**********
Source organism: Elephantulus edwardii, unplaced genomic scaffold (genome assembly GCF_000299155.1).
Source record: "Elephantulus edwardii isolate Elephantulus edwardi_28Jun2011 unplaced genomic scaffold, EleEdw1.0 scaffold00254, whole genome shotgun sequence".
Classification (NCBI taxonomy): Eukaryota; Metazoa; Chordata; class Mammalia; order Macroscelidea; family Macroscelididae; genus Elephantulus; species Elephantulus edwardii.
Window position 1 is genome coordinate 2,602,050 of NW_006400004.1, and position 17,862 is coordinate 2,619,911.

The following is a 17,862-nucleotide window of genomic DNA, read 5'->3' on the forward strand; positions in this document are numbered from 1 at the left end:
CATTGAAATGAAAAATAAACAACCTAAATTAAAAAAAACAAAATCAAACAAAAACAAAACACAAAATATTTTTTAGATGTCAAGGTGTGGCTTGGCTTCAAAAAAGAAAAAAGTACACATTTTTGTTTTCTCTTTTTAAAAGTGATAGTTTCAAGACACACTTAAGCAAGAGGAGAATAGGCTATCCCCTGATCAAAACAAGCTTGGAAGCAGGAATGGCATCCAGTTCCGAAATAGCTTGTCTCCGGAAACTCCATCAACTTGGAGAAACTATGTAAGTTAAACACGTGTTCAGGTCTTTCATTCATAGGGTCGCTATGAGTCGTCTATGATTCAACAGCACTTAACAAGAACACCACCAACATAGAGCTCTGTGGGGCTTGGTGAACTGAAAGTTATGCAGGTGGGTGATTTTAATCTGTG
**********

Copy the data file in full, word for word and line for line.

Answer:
Source organism: Elephantulus edwardii, unplaced genomic scaffold (genome assembly GCF_000299155.1).
Source record: "Elephantulus edwardii isolate Elephantulus edwardi_28Jun2011 unplaced genomic scaffold, EleEdw1.0 scaffold00254, whole genome shotgun sequence".
Classification (NCBI taxonomy): Eukaryota; Metazoa; Chordata; class Mammalia; order Macroscelidea; family Macroscelididae; genus Elephantulus; species Elephantulus edwardii.
Window position 1 is genome coordinate 2,602,050 of NW_006400004.1, and position 17,862 is coordinate 2,619,911.

The following is a 17,862-nucleotide window of genomic DNA, read 5'->3' on the forward strand; positions in this document are numbered from 1 at the left end:
CATTGAAATGAAAAATAAACAACCTAAATTAAAAAAAACAAAATCAAACAAAAACAAAACACAAAATATTTTTTAGATGTCAAGGTGTGGCTTGGCTTCAAAAAAGAAAAAAGTACACATTTTTGTTTTCTCTTTTTAAAAGTGATAGTTTCAAGACACACTTAAGCAAGAGGAGAATAGGCTATCCCCTGATCAAAACAAGCTTGGAAGCAGGAATGGCATCCAGTTCCGAAATAGCTTGTCTCCGGAAACTCCATCAACTTGGAGAAACTATGTAAGTTAAACACGTGTTCAGGTCTTTCATTCATAGGGTCGCTATGAGTCGTCTATGATTCAACAGCACTTAACAAGAACACCACCAACATAGAGCTCTGTGGGGCTTGGTGAACTGAAAGTTATGCAGGTGGGTGATTTTAATCTGTG